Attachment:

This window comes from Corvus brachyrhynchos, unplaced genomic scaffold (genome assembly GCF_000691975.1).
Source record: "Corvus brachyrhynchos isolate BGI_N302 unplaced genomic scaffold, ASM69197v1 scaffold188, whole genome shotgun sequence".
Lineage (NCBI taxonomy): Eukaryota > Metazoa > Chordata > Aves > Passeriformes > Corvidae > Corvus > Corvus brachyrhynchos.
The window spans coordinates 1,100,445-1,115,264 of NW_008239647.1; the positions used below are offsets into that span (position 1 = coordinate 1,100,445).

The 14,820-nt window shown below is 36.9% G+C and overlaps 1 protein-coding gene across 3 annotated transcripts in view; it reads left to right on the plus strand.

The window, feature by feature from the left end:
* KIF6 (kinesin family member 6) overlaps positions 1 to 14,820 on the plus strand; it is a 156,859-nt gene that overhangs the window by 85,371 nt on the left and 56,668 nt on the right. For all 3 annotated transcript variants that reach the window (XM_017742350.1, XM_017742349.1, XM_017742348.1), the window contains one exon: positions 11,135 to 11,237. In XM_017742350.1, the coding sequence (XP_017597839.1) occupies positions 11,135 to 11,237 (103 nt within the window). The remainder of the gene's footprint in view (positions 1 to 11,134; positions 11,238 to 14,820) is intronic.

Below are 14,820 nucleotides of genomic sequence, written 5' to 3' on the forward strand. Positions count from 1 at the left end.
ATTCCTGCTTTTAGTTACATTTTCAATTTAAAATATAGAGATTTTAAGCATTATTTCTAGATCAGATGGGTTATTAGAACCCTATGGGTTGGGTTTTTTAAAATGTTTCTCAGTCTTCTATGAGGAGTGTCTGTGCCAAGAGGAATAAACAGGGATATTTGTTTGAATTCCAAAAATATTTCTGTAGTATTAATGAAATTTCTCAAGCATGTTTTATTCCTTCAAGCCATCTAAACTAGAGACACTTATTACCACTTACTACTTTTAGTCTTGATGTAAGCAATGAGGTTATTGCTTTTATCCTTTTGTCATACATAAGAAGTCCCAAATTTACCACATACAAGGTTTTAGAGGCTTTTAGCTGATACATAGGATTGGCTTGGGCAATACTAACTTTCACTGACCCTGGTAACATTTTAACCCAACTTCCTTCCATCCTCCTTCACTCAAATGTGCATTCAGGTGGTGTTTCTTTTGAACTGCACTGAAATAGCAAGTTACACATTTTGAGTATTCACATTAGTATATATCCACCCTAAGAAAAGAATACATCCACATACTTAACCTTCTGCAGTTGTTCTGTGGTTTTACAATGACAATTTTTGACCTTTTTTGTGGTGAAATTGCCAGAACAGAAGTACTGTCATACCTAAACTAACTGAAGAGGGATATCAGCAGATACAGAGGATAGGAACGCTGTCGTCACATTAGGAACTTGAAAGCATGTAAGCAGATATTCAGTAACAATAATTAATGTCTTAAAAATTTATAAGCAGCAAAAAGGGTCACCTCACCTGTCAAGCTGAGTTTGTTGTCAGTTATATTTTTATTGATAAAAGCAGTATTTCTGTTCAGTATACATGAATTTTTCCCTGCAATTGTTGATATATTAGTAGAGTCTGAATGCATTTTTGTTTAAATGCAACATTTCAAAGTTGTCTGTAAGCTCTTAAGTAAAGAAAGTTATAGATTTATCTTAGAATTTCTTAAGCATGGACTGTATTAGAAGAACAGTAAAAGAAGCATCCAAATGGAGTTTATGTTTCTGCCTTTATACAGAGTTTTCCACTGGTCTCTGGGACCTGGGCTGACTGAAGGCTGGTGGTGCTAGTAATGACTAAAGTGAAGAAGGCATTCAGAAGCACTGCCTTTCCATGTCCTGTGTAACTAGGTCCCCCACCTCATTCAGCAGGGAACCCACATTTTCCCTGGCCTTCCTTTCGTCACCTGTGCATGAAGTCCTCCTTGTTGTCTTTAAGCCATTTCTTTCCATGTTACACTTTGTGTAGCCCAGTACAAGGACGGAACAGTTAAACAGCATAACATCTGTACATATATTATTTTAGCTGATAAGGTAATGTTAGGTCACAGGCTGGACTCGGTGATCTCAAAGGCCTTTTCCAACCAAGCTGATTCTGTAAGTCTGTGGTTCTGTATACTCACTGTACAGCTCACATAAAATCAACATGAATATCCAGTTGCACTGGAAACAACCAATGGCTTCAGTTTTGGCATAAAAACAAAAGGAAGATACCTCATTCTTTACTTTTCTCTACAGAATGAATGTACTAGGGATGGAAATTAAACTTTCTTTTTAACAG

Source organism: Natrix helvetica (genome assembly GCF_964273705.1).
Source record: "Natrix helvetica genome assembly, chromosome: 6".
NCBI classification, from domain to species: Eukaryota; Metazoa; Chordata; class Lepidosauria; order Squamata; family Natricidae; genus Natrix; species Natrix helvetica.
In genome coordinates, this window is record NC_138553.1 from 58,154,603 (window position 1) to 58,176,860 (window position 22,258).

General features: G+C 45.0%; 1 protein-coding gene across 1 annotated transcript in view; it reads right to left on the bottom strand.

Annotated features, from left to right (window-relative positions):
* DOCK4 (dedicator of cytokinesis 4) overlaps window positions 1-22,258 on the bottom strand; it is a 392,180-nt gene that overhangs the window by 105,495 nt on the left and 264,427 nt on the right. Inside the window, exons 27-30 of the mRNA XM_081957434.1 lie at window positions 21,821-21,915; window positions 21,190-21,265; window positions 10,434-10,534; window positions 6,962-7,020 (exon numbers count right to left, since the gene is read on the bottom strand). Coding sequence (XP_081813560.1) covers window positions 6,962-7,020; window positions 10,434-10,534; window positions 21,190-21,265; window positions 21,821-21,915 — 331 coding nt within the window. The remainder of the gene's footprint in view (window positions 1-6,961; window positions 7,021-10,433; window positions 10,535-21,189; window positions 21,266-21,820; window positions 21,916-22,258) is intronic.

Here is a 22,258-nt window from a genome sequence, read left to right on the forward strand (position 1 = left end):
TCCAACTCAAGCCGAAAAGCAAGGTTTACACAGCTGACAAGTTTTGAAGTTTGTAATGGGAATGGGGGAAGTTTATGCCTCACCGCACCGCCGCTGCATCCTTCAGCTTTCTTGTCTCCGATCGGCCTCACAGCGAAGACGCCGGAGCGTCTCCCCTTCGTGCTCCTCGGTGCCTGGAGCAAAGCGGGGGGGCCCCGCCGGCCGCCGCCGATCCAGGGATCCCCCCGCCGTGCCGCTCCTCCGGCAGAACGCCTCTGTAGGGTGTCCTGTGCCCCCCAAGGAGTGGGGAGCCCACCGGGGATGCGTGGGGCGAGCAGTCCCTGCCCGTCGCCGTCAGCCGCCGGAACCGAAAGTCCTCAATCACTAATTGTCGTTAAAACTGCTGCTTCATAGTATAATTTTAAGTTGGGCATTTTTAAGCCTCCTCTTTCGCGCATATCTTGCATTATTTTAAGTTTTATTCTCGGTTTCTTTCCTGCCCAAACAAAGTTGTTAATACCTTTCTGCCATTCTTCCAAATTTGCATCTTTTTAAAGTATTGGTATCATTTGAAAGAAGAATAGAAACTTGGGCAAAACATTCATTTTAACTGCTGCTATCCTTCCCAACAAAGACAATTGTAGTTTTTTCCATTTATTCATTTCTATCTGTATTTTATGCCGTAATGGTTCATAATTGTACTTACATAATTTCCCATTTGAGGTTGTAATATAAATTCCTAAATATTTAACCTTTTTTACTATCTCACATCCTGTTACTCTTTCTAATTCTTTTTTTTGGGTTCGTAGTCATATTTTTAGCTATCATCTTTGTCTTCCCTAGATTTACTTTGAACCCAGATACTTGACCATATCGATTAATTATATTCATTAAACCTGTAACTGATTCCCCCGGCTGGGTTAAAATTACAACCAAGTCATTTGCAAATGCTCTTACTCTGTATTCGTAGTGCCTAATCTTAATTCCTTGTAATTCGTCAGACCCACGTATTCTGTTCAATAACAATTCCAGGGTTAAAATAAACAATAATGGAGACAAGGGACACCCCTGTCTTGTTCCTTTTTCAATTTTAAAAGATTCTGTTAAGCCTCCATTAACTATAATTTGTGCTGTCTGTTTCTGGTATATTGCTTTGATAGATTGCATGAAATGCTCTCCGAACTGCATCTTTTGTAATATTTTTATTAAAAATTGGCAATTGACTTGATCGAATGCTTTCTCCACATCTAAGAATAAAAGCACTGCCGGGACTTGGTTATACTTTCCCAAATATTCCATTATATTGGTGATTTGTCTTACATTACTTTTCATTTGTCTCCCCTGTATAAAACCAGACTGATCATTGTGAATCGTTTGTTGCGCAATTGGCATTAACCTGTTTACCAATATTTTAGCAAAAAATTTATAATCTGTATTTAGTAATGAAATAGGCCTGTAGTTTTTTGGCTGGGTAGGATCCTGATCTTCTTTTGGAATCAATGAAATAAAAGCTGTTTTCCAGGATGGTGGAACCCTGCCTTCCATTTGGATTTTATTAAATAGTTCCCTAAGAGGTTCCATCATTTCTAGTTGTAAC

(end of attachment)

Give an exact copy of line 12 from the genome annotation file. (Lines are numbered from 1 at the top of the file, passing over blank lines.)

NCBI classification, from domain to species: Eukaryota; Metazoa; Chordata; class Lepidosauria; order Squamata; family Natricidae; genus Natrix; species Natrix helvetica.